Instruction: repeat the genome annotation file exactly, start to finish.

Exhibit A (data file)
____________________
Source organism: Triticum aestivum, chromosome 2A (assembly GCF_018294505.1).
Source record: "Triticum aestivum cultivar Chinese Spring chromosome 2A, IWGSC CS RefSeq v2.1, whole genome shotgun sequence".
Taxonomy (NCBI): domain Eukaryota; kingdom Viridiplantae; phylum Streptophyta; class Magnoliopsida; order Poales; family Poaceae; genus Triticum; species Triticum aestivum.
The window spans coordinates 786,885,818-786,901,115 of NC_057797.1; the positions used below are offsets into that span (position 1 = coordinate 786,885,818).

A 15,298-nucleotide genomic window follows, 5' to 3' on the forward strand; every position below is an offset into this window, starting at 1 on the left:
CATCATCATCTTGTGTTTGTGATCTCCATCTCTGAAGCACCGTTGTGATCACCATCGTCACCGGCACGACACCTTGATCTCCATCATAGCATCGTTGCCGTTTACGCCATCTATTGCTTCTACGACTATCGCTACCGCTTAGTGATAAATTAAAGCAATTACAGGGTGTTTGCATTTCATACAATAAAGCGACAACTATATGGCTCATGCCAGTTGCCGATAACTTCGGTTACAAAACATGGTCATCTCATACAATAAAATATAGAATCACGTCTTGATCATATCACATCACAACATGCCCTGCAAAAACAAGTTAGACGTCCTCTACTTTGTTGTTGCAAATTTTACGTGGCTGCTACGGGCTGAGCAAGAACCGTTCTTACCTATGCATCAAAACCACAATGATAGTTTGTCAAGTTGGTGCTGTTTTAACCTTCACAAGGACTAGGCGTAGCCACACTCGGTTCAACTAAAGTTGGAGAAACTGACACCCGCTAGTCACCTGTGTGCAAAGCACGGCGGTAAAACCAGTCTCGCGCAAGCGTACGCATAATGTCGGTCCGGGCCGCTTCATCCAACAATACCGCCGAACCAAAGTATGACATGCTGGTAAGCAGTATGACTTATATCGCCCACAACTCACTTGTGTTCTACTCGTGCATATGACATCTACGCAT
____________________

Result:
Source organism: Triticum aestivum, chromosome 2A (assembly GCF_018294505.1).
Source record: "Triticum aestivum cultivar Chinese Spring chromosome 2A, IWGSC CS RefSeq v2.1, whole genome shotgun sequence".
Taxonomy (NCBI): domain Eukaryota; kingdom Viridiplantae; phylum Streptophyta; class Magnoliopsida; order Poales; family Poaceae; genus Triticum; species Triticum aestivum.
The window spans coordinates 786,885,818-786,901,115 of NC_057797.1; the positions used below are offsets into that span (position 1 = coordinate 786,885,818).

A 15,298-nucleotide genomic window follows, 5' to 3' on the forward strand; every position below is an offset into this window, starting at 1 on the left:
CATCATCATCTTGTGTTTGTGATCTCCATCTCTGAAGCACCGTTGTGATCACCATCGTCACCGGCACGACACCTTGATCTCCATCATAGCATCGTTGCCGTTTACGCCATCTATTGCTTCTACGACTATCGCTACCGCTTAGTGATAAATTAAAGCAATTACAGGGTGTTTGCATTTCATACAATAAAGCGACAACTATATGGCTCATGCCAGTTGCCGATAACTTCGGTTACAAAACATGGTCATCTCATACAATAAAATATAGAATCACGTCTTGATCATATCACATCACAACATGCCCTGCAAAAACAAGTTAGACGTCCTCTACTTTGTTGTTGCAAATTTTACGTGGCTGCTACGGGCTGAGCAAGAACCGTTCTTACCTATGCATCAAAACCACAATGATAGTTTGTCAAGTTGGTGCTGTTTTAACCTTCACAAGGACTAGGCGTAGCCACACTCGGTTCAACTAAAGTTGGAGAAACTGACACCCGCTAGTCACCTGTGTGCAAAGCACGGCGGTAAAACCAGTCTCGCGCAAGCGTACGCATAATGTCGGTCCGGGCCGCTTCATCCAACAATACCGCCGAACCAAAGTATGACATGCTGGTAAGCAGTATGACTTATATCGCCCACAACTCACTTGTGTTCTACTCGTGCATATGACATCTACGCAT